Reviews | Written by Martin Unsworth 08/03/2021

BUTCHERS

In the mould of The Texas Chain Saw Massacre, Butchers focuses on a backwoods family of butchers whose stock is made up of hapless travellers who happen to stray in their neighbourhood.

After a brief introduction to our family, we’re taken to ‘the beginning… of the end’. It’s 1998 and a pair of couples break down on a stretch of road while out driving. Given the year, we don’t have to worry about that ‘no signal’ cliché, but one of the four does have a video camera (“In 25 years, people will film everything”, he quips). Naturally, trying to get a pickup truck from the nearest garage doesn’t end well. This continues to ‘the middle… of nowhere’, where we discover where the family’s meat goes and things get worse. By the time it gets to ‘the end… is near’, things have gone south majorly.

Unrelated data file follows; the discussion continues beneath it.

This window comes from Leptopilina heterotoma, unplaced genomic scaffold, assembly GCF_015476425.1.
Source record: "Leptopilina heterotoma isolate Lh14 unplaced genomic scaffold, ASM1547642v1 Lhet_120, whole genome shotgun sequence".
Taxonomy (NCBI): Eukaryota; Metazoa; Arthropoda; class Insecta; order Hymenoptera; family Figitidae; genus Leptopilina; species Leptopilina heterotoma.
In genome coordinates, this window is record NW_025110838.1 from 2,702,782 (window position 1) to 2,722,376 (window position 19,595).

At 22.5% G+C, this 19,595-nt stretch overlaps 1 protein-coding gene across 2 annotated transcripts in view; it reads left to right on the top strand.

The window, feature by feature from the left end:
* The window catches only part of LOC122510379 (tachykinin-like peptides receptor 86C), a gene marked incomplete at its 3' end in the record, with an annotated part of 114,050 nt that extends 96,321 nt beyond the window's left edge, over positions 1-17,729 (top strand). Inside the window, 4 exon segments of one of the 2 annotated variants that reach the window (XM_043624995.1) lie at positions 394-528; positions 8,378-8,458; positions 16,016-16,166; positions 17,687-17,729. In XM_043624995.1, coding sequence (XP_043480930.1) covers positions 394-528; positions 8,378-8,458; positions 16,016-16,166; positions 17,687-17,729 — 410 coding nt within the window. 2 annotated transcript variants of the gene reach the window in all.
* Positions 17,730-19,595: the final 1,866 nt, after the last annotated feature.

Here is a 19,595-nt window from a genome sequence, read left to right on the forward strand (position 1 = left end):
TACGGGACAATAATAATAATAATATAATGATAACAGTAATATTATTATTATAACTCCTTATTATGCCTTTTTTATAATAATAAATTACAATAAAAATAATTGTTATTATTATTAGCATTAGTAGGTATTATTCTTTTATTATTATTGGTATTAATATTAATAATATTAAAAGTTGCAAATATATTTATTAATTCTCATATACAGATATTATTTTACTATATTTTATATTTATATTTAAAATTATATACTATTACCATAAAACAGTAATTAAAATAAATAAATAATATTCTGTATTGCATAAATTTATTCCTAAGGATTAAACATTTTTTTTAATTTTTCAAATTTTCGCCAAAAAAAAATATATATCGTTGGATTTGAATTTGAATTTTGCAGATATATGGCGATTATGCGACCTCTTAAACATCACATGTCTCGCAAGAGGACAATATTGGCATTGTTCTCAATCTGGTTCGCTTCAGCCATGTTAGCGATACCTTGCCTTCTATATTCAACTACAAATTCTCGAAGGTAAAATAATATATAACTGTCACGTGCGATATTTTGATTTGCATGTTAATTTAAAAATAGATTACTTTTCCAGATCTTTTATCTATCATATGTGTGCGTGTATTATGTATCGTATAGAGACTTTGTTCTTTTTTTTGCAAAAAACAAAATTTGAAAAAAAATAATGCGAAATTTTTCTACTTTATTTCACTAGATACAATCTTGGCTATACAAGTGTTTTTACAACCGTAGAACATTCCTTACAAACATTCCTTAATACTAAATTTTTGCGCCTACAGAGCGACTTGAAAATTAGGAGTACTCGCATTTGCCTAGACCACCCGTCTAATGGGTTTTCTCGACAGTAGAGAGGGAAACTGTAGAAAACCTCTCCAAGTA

Co-writer (with Daniel Weissenberger) and director Adrian Langley takes more than a few leaves out of the Tobe Hooper classic’s playbook, by being brutal as hell but showing as little as possible. The focus is also more on the dysfunctional family than the victims, who are just the usual teen fodder. Langley uses all the tricks in the backwoods book, but also manages to be unpredictable when needed. It’s gloriously shot, highlighting the contrast of the lovely forest and the grimy shack the victims are kept and that aspect alone raises the quality above the standard well-trodden fare. It’s clear Langley knows we’re all aware of the tropes and isn’t shy about making that obvious, but if you’re going to tread a well-worn path, you might as well do it in style, which is just what he does. While it won’t win any awards for originality, it’s a fun watch for those with a stomach and in the mood for another ‘hillbillies with a cannibal brother’ flick.

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